In addition, this dwelling does not comply, as it is visually a two storey dwelling and exceeds the 6.5m height limit.
BUILDING SETBACK & HEIGHT DIAGRAM
The Building Setback and Height Diagram details the permitted height and setbacks of your home.
Golf Course frontage homes
The maximum height of any part of a Golf Course frontage home (excluding chimneys) MUST NOT exceed 6.5 metres above Natural Ground, as measured directly below that point. This can include cathedral ceiling homes. The home must present as a single storey to the Golf Course.
An Observatory MUST be limited to a maximum footprint of 40 square metres. Lofts MUST be limited to a maximum footprint of 50 square metres. The maximum combined footprint of Observatories and Lofts MUST NOT exceed 60 square meters.
Attics may be permitted over garages on Lots with Golf Course frontage and classiﬁ ed as single storey. The maximum height of an Attic MUST NOT exceed 6.5 metres above Natural Ground as measured directly below that point. The maximum footprint of an Attic MUST NOT exceed 40
Dwellings, garages and all other above ground structures MUST be sited on Lots in accordance with minimum setbacks shown in the Building Setback and Heights Diagram (see Appendix A). Setbacks relate to walls of buildings. Overhangs up to 600mm may be provided within the setbacks.
Our prescribed setbacks provide privacy and view corridors between adjoining properties. They also minimise the impact on the streetscape.
Street front boundary setbacks
• dwellings MUST have a minimum setback of 4 metres • verandahs and pergolas MUST have a minimum setback of
• corner Lots MUST have a minimum setback to the secondary street of 3 metres.
• the second storey MUST be setback a minimum 1 metre further from the street than the ground level.
Side boundary setbacks
• ﬁ rst storey MUST have a minimum setback of 2 metres. • second storey MUST have a minimum setback of 3 metres. • Lofts, Attics and Observatories MUST have a minimum
setback of 5 metres.
Note: For Lots where the narrowest width is less than 20 metres, the DRC has the discretion to allow lesser setbacks if good passive design principles are adopted within the design.
Rear boundary setbacks
All building elements covered with an impervious roof MUST have a minimum setback of 4 metres.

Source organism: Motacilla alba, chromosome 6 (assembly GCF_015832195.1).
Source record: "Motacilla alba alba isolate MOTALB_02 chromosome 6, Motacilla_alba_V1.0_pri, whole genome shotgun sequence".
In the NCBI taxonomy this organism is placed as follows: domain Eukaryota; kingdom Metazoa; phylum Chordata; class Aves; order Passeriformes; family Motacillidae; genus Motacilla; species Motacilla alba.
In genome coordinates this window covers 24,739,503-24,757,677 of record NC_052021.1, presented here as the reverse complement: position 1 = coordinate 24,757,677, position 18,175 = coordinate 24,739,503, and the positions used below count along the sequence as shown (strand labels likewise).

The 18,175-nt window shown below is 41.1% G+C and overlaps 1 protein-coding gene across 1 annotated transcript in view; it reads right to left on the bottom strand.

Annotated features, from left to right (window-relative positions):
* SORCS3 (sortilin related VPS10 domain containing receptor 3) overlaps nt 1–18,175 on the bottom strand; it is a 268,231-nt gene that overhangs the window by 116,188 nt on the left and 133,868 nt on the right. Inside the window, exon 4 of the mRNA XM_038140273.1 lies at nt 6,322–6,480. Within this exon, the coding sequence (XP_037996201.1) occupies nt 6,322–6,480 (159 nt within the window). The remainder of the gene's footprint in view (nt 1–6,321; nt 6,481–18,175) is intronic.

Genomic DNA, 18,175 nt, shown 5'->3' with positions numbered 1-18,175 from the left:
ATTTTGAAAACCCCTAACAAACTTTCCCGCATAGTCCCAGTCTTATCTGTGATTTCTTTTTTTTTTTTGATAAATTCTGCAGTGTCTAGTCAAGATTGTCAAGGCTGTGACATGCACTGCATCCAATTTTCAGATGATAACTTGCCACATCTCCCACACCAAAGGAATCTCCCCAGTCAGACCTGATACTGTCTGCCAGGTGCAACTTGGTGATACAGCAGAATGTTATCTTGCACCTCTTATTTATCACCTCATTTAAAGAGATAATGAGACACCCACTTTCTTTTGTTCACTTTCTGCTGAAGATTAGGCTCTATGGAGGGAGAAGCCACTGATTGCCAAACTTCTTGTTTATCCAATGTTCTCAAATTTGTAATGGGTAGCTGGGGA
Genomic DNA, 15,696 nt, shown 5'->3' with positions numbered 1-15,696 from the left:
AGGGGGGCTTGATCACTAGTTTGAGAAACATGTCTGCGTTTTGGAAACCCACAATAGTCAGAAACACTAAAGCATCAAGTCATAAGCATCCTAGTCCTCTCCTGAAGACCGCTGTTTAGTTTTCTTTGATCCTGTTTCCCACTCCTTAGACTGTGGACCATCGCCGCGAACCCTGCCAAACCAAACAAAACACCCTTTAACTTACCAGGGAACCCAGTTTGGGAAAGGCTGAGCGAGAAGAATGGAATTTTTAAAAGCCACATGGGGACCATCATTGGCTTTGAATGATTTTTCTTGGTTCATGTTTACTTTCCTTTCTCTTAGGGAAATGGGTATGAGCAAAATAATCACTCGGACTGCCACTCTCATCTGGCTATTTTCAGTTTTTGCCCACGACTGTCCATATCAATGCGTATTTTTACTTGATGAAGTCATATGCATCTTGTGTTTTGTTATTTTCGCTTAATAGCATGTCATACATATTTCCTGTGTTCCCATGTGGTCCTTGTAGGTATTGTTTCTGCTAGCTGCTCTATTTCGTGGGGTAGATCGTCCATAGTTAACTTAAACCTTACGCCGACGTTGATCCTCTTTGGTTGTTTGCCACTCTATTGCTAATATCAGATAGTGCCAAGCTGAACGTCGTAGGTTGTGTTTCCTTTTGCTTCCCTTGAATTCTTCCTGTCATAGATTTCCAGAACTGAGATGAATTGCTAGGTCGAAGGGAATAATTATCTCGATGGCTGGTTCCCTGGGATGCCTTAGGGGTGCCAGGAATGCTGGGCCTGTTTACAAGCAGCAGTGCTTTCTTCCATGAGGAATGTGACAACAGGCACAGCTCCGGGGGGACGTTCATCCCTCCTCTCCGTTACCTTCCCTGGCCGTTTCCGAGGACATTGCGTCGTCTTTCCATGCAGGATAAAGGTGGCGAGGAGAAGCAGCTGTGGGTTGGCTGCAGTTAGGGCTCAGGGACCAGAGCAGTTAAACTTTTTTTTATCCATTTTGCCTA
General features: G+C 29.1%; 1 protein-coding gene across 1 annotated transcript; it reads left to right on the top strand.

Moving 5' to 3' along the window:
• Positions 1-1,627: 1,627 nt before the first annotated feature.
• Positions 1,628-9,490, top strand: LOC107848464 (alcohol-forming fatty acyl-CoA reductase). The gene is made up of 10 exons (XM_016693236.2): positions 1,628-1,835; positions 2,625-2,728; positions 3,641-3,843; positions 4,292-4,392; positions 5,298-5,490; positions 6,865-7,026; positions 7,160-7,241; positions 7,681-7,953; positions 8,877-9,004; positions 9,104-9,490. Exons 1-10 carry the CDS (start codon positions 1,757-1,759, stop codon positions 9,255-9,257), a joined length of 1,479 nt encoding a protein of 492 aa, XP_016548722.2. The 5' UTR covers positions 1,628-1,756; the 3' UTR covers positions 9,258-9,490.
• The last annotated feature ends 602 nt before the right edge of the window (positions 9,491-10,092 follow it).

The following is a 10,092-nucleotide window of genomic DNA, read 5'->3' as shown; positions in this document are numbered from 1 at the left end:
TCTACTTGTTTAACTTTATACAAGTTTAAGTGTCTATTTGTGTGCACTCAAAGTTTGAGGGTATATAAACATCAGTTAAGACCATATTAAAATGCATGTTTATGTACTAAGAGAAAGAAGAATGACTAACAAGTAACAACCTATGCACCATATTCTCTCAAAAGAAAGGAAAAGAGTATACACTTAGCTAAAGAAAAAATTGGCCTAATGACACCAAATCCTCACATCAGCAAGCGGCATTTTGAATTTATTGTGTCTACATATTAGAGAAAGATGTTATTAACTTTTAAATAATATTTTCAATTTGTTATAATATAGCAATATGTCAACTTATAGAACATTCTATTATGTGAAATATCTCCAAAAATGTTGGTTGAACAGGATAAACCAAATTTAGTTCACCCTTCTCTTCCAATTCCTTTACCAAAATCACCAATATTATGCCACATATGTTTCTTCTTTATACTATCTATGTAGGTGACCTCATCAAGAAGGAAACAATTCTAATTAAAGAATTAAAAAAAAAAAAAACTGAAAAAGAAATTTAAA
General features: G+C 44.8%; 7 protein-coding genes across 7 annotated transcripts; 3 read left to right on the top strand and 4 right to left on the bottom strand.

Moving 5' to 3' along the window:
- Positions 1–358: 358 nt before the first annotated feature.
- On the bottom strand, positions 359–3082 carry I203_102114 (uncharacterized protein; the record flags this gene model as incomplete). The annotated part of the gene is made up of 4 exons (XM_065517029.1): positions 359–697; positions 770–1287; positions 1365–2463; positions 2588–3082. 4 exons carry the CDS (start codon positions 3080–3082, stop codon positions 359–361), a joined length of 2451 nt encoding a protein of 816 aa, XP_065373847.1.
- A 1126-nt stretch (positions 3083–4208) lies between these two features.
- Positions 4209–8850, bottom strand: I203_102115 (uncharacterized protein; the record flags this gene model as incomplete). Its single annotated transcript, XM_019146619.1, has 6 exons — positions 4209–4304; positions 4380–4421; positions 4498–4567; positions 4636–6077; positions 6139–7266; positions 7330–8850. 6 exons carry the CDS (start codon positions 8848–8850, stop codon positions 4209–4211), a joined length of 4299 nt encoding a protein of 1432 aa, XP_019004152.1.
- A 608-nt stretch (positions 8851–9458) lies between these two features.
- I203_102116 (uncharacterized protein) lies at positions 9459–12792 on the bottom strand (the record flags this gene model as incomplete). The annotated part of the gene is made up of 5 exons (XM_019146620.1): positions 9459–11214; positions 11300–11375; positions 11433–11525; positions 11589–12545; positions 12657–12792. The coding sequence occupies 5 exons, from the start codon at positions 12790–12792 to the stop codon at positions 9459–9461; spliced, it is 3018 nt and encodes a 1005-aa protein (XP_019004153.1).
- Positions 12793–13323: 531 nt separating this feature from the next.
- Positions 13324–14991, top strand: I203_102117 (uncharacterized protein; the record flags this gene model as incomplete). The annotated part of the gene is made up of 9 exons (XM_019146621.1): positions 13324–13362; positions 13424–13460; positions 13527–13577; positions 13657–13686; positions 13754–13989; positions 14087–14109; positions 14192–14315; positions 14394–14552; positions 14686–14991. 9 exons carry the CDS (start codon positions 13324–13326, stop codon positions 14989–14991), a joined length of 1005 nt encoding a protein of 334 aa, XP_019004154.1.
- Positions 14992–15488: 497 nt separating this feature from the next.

Golf Course and parkland boundary setbacks
The ﬁ rst storey MUST have a minimum setback of 4 metres. Second storey has a minimum setback of 8 metres.
Golf Course and parkland Lot front buffer
Golf Course frontage and parkland frontage Lots MUST have a 3 metre landscape transition zone within the Lot boundary. Landscaping of this buffer is detailed in the next section Landscaping Requirements.
Outdoor structures or any construction works associated with a landscape plan MUST NOT encroach into this buffer.
No vehicular access (including golf buggies) to the Golf Course is allowed through this buffer zone.
Rural Residential Lot front buffer
Rural Residential front Lots MUST have a 3 metre landscape transition zone within the front Lot boundary. Landscaping of this buffer should generally meet the objectives of these Guidelines with individual landscape designs assessed on their merits. SWING GARAGE OTHER GARAGE
Building Setbacks7.1 7.2 7.3 7.4 7.5 7.6
Garage setbacks have been designed to incorporate stacked visitor parking. From the front boundary:
• a swing-in garage MUST have a minimum setback of 4 metres.
• other garages MUST have a minimum setback of 6 metres • garage structures on Rural Residential Lots MUST be
behind the front building alignment of any proposed dwelling.
Side or rear walls of garages can be built to the side boundary as deemed appropriate by the DRC unless it is the secondary street frontage of corner Lots where the minimum setback is 3 metres. Care must be taken to ensure gutters and rooves do not overhang your boundary.
Garages and visitor parking
The Lot MUST have a minimum of 2 covered car parking spaces.
There MUST be at least 1 visitor parking space or 2 spaces if the home has more than 3 bedrooms (including study/ofﬁ ce). Visitor parking must be stacked parking in front of the covered parking and be contained wholly within the Lot and setbacks. Garages MUST be compatible with the design and detail of the dwelling. The face of the garage wall addressing the street must be designed as a feature wall or contain a window or other feature to articulate the frontage.
For Rural Residential Lots, up to two dedicated visitor parking spaces may be provided. The visitor parking MUST be located behind the front building alignment for the dwelling. All additional visitor parking MUST be stacked parking. Landscaping MUST be used to screen these areas from public view.
Only one driveway is permitted for each Lot.
The driveway MUST be a minimum of 750mm from the side boundary for standard Lots and 4 metres for Residential Rural Lots where the driveway crosses the front boundary, to accommodate screen planting or turf.
The maximum width of the driveway at the front boundary MUST be 4.5 metres.
The full width of the driveway MUST be paved using paving materials that provide a permanent hard surface, compatible with the general landscape of the street and materials and colours of the associated dwelling. Acceptable ﬁ nishes for driveways are:
• concrete ﬂ ag pavers • clay pavers
• exposed aggregate • granite setts
• broom ﬁ nished coloured concrete.